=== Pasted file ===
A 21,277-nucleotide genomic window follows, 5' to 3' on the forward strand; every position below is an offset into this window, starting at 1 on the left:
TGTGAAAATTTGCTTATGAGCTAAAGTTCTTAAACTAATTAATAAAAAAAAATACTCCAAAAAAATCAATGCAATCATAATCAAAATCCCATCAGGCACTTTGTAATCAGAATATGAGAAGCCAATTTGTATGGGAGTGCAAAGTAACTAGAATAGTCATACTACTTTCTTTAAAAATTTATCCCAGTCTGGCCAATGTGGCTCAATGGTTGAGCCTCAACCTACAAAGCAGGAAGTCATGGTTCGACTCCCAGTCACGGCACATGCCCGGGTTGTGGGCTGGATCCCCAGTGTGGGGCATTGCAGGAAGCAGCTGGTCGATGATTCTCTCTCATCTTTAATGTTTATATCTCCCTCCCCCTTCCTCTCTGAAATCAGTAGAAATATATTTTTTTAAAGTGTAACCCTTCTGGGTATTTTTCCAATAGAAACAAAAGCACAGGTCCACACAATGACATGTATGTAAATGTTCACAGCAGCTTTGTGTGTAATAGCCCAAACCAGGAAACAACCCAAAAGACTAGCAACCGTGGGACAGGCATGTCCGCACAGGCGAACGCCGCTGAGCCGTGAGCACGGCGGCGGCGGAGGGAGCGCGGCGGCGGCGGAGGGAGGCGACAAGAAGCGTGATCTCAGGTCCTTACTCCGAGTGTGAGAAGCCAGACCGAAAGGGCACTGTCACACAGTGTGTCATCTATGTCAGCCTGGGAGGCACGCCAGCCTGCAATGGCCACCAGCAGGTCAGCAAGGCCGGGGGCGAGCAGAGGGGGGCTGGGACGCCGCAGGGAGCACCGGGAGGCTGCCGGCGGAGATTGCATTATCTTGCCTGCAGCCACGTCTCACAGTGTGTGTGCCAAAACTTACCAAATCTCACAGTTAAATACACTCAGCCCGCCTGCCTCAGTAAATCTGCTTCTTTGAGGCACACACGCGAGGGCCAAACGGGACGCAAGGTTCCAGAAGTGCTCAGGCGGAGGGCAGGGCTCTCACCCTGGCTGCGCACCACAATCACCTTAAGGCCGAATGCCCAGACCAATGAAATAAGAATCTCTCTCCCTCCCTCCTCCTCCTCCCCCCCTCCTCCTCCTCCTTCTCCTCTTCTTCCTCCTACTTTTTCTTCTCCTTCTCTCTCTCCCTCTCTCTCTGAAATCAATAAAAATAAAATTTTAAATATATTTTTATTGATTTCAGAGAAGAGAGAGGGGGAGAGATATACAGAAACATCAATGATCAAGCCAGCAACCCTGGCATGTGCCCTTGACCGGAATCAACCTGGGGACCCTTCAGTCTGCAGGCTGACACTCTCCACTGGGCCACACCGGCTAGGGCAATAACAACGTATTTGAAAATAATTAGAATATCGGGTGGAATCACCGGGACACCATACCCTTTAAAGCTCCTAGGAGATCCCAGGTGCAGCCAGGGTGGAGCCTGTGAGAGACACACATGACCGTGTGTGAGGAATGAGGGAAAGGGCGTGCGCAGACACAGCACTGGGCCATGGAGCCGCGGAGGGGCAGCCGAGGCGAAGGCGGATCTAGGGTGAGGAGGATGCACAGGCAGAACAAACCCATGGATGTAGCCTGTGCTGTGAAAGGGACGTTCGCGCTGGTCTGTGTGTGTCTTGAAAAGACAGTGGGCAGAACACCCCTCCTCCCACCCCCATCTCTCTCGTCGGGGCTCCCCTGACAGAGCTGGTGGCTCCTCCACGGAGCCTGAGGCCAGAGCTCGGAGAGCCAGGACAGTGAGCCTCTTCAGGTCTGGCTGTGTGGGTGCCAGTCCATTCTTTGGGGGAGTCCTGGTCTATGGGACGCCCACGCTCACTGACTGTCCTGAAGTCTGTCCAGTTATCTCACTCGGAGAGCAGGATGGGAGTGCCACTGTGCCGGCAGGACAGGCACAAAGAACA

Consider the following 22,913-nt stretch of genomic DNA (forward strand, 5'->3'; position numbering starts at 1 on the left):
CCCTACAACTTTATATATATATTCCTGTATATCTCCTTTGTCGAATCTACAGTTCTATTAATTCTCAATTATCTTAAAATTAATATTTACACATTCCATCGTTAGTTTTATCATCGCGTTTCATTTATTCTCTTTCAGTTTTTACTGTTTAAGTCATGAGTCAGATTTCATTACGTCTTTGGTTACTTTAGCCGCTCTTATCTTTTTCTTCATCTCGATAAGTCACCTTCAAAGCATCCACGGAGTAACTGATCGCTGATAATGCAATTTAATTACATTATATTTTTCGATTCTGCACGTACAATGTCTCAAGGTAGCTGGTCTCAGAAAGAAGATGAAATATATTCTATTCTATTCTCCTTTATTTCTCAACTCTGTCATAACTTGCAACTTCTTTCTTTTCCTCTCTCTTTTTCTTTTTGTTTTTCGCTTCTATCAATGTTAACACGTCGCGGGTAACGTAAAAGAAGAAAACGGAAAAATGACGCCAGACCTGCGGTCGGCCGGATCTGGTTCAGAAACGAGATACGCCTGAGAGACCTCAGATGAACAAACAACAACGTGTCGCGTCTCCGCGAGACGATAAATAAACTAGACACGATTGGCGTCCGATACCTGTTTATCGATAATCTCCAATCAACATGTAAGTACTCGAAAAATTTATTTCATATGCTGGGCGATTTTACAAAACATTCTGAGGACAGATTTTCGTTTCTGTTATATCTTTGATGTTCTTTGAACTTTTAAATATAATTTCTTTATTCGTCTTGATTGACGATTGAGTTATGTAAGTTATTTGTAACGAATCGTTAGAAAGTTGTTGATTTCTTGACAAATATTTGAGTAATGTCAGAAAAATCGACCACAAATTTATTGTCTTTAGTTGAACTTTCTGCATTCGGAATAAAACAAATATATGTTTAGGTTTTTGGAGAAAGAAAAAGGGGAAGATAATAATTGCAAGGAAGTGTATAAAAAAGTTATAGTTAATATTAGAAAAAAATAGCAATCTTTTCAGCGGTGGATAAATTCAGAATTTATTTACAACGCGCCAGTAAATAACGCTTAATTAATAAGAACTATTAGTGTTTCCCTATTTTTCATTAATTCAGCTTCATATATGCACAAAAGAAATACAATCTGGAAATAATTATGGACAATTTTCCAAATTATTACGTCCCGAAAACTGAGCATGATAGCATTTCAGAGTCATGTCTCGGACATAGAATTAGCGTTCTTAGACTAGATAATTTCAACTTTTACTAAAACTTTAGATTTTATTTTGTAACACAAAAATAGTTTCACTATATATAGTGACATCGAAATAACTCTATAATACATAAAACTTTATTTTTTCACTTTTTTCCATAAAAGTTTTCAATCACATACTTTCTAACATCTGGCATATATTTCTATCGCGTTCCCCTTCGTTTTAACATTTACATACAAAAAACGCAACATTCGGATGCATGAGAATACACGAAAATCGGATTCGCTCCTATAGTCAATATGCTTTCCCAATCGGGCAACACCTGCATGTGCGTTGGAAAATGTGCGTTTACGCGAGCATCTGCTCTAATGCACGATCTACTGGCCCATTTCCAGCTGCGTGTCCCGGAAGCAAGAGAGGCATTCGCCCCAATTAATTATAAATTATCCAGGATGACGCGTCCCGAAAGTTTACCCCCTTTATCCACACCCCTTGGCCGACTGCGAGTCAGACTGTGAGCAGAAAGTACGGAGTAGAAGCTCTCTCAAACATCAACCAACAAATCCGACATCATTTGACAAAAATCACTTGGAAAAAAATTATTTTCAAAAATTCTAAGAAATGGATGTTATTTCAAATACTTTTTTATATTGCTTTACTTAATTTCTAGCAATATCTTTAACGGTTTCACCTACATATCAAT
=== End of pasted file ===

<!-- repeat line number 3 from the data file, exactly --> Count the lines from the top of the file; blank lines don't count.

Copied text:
Consider the following 22,913-nt stretch of genomic DNA (forward strand, 5'->3'; position numbering starts at 1 on the left):